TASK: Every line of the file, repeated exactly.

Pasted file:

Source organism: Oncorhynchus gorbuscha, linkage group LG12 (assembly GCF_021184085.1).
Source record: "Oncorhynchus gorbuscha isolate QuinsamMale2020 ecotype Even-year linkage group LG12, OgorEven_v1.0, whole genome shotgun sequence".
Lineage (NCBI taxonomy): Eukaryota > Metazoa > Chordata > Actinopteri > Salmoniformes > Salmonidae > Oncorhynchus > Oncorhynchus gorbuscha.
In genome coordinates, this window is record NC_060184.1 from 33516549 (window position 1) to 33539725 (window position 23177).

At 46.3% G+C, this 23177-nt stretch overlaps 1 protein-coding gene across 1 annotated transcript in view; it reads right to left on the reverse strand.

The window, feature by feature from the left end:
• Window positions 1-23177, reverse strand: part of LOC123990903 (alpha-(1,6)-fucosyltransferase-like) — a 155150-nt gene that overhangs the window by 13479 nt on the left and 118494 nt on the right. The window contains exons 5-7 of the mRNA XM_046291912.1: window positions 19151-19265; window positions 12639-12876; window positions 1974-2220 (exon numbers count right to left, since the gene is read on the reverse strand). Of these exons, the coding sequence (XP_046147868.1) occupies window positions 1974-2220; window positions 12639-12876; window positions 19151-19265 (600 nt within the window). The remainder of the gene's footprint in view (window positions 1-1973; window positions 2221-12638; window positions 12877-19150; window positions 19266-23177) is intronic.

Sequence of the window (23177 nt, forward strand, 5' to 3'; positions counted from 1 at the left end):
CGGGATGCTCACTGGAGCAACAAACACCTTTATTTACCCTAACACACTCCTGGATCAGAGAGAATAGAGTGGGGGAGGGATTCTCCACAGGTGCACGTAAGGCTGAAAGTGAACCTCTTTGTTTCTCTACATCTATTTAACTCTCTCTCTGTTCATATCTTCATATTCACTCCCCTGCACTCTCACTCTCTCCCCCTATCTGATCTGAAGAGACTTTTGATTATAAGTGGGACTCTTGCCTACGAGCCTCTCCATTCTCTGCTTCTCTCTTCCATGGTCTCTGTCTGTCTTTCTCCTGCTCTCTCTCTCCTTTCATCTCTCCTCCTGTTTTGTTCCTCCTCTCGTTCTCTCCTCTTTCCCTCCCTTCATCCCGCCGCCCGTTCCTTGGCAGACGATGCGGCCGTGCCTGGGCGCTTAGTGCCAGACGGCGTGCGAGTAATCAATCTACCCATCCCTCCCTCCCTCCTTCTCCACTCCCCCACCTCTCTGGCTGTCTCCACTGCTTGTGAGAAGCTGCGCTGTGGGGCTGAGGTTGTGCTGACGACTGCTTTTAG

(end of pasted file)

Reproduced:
Source organism: Oncorhynchus gorbuscha, linkage group LG12 (assembly GCF_021184085.1).
Source record: "Oncorhynchus gorbuscha isolate QuinsamMale2020 ecotype Even-year linkage group LG12, OgorEven_v1.0, whole genome shotgun sequence".
Lineage (NCBI taxonomy): Eukaryota > Metazoa > Chordata > Actinopteri > Salmoniformes > Salmonidae > Oncorhynchus > Oncorhynchus gorbuscha.
In genome coordinates, this window is record NC_060184.1 from 33516549 (window position 1) to 33539725 (window position 23177).

At 46.3% G+C, this 23177-nt stretch overlaps 1 protein-coding gene across 1 annotated transcript in view; it reads right to left on the reverse strand.

The window, feature by feature from the left end:
• Window positions 1-23177, reverse strand: part of LOC123990903 (alpha-(1,6)-fucosyltransferase-like) — a 155150-nt gene that overhangs the window by 13479 nt on the left and 118494 nt on the right. The window contains exons 5-7 of the mRNA XM_046291912.1: window positions 19151-19265; window positions 12639-12876; window positions 1974-2220 (exon numbers count right to left, since the gene is read on the reverse strand). Of these exons, the coding sequence (XP_046147868.1) occupies window positions 1974-2220; window positions 12639-12876; window positions 19151-19265 (600 nt within the window). The remainder of the gene's footprint in view (window positions 1-1973; window positions 2221-12638; window positions 12877-19150; window positions 19266-23177) is intronic.

Sequence of the window (23177 nt, forward strand, 5' to 3'; positions counted from 1 at the left end):
CGGGATGCTCACTGGAGCAACAAACACCTTTATTTACCCTAACACACTCCTGGATCAGAGAGAATAGAGTGGGGGAGGGATTCTCCACAGGTGCACGTAAGGCTGAAAGTGAACCTCTTTGTTTCTCTACATCTATTTAACTCTCTCTCTGTTCATATCTTCATATTCACTCCCCTGCACTCTCACTCTCTCCCCCTATCTGATCTGAAGAGACTTTTGATTATAAGTGGGACTCTTGCCTACGAGCCTCTCCATTCTCTGCTTCTCTCTTCCATGGTCTCTGTCTGTCTTTCTCCTGCTCTCTCTCTCCTTTCATCTCTCCTCCTGTTTTGTTCCTCCTCTCGTTCTCTCCTCTTTCCCTCCCTTCATCCCGCCGCCCGTTCCTTGGCAGACGATGCGGCCGTGCCTGGGCGCTTAGTGCCAGACGGCGTGCGAGTAATCAATCTACCCATCCCTCCCTCCCTCCTTCTCCACTCCCCCACCTCTCTGGCTGTCTCCACTGCTTGTGAGAAGCTGCGCTGTGGGGCTGAGGTTGTGCTGACGACTGCTTTTAG